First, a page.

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CATF to continue lecture series

By Staff | Jul 15, 2011

Photo courtesy of James McNeel

Playwrights from this year’s Contemporary American Theater Festival discussed travel, terrorism in early America and the “F-word” on Saturday, July 9 in Shepherd University’s Reynolds Hall.

The first of a four-week series of lectures, Saturday’s event was a question-and-answer session with three of the five playwrights whose work is being produced at this year’s festival. CATF Founder and Producing Director Ed Herendeen moderated the event, which was sponsored by the West Virginia Humanities Council.

Tracy Thorne, writer of “We Are Here;” Kyle Bradstreet, writer of “From Prague;” and Lucy Thurber, writer of “The Insurgents,” attended and answered questions from both Herendeen and the audience.

Herendeen introduced the playwrights and gave the audience a brief synopsis of each play. He laid a ground rule before the discussion began that absolutely no plot details should be given away so that audience members who had not seen the plays yet could still have the full experience.

Each playwright had a story about what inspired them to write his or her play for the CATF, and how the play moved from script to stage.

Thorne was inspired by a movie and a quote from Samuel Beckett about persevering when it seems better to give up. She said Beckett’s quote was the basis for “We Are Here.”

Thorne said that the play did not have many readings once it was written. It was produced on the Powerhouse Theater stage in New York and someone recommended it to Herendeen for the CATF.

“From Prague” is based on a trip to Prague in winter that Bradstreet went on a number of years ago. Bradstreet described Prague as “a creepy, eerie old city at that time of year.” Later, he wanted to write a play about a man who runs away after making a mistake.

“Where would he go? Where else? Prague,” Bradstreet said.

Bradstreet wanted to go to Prague for himself to follow in the footsteps of his literary heroes.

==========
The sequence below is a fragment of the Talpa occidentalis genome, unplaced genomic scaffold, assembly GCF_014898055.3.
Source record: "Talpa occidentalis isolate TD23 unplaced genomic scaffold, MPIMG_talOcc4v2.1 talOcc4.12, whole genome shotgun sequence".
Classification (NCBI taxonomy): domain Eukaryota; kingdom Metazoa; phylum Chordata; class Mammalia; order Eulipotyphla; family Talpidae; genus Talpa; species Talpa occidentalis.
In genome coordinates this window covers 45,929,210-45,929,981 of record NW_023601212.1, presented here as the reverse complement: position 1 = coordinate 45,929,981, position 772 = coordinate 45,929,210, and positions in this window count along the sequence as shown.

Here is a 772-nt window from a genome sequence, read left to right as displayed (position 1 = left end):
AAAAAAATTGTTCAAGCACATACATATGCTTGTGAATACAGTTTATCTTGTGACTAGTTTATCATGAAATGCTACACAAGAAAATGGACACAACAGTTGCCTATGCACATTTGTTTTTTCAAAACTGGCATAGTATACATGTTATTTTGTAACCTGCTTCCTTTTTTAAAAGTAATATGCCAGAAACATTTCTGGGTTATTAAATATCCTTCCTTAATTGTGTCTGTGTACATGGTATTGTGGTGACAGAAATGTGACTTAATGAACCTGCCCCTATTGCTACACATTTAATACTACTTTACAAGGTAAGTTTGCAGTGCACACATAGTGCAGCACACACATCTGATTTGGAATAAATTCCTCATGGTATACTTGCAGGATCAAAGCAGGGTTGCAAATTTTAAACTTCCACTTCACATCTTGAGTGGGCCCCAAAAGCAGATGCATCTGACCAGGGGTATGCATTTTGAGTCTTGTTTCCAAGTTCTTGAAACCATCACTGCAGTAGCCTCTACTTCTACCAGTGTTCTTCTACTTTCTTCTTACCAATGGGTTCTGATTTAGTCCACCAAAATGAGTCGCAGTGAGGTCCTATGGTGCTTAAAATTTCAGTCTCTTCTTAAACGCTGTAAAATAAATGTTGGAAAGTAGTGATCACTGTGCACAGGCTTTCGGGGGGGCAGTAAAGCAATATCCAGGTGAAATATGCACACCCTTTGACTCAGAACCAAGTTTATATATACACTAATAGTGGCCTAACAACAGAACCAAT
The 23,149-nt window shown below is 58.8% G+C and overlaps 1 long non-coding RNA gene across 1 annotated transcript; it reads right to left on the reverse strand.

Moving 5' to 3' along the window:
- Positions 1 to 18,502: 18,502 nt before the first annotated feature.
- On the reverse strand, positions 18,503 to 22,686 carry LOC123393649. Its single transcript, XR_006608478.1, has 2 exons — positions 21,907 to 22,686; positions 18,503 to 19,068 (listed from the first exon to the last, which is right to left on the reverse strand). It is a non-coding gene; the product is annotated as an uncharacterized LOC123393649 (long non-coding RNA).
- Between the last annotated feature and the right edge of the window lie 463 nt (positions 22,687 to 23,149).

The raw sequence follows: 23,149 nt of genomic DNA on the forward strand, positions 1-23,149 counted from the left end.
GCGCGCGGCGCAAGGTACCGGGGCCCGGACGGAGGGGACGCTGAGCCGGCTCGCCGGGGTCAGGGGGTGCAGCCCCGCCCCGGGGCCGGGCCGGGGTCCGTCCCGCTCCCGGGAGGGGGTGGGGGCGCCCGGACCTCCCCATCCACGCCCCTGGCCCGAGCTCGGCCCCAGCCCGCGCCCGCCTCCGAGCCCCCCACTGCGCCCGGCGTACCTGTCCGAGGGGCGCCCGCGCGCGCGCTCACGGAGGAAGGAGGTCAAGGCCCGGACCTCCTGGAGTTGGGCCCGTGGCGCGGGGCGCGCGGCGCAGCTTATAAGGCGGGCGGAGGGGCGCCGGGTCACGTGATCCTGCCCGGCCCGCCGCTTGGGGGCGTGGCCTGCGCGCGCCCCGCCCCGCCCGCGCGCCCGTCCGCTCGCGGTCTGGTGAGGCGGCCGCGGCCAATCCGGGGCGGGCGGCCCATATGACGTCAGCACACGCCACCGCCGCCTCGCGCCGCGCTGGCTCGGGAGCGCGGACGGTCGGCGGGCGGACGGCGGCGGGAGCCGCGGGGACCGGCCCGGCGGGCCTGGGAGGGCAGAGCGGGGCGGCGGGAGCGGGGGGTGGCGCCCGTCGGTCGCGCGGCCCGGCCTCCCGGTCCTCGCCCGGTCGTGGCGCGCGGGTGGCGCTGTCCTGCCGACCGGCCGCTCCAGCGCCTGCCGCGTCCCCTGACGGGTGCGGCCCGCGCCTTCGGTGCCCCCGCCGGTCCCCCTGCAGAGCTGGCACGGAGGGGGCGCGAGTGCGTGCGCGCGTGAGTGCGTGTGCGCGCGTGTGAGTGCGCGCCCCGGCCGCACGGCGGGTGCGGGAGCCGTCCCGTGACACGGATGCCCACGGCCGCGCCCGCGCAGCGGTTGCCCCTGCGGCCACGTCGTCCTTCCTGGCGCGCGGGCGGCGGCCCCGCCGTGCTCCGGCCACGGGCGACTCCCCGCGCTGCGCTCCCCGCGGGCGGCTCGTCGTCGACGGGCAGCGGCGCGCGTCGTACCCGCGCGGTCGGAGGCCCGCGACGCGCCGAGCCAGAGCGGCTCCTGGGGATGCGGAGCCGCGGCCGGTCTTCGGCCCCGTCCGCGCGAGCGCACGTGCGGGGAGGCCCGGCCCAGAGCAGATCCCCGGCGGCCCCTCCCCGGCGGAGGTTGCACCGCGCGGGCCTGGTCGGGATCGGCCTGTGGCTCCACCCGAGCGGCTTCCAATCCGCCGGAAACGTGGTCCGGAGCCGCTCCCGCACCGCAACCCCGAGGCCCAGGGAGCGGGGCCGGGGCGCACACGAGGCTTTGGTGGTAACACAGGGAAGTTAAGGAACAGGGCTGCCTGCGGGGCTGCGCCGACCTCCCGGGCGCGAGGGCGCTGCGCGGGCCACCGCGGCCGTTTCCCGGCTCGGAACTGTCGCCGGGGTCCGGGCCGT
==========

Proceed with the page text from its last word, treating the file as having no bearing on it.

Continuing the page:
“I’m a die-hard fan of Hemingway and all of the other expatriate writers,” Bradstreet said.

When a professor told him that Prague in the 1990s was an expatriate art community similar to Paris in the 1920s, Bradstreet felt he had to go.

He held some readings at his apartment to get a feel for the play, and ended up cutting out some characters. The play was supposed to have five characters, but now has a cast of three characters.

Thurber calls herself “obsessed” with John Brown and wanted to find a way to write about her emotional reaction to his story.

“It always made me want to start a revolution,” Thurber said.

While reading a book about John Brown on the New York subway, Thurber struck up a conversation about a scene in the book with a young, black working-class man. When he started crying, Thurber realized that the sense of hopelessness and hope during that revolution still exists now.

Thurber was commissioned to write “The Insurgents” for the CATF, something she said is a rare occurrence in theater anymore.

“It’s very different when you write for commission,” Thurber said. “You know that it’s going to be produced, and it gives you a sense of urgency.”

In addition to the story of John Brown, Thurber’s play incorporates Harriet Tubman, Nat Turner and Timothy McVeigh. An audience member asked her about this controversial choice of characters.

Right away, Thurber said she does not support McVeigh’s bombing of Oklahoma City. Instead, she looks at him like the other characters in her play, as a revolutionary.

“America is a country made by terrorists. (During the American Revolution) we acted like terrorists,” Thurber said.

There was also a question from an audience member about the use of the “F-word” in contemporary American theater.

All of the playwrights agreed that it was a powerful word, and should be used with care. Bradstreet said he even went back over the script and cut some of the expletives out before production. Thurber said she used it to emulate the speaking style of working-class people. Only her modern characters and McVeigh use it, since frequent swearing is a more modern trend.

Upcoming discussions will be on Saturday, July 16; Saturday, July 23; and Saturday, July 30. All will be held at 4:30 p.m. in Reynolds Hall, 109 N. King St.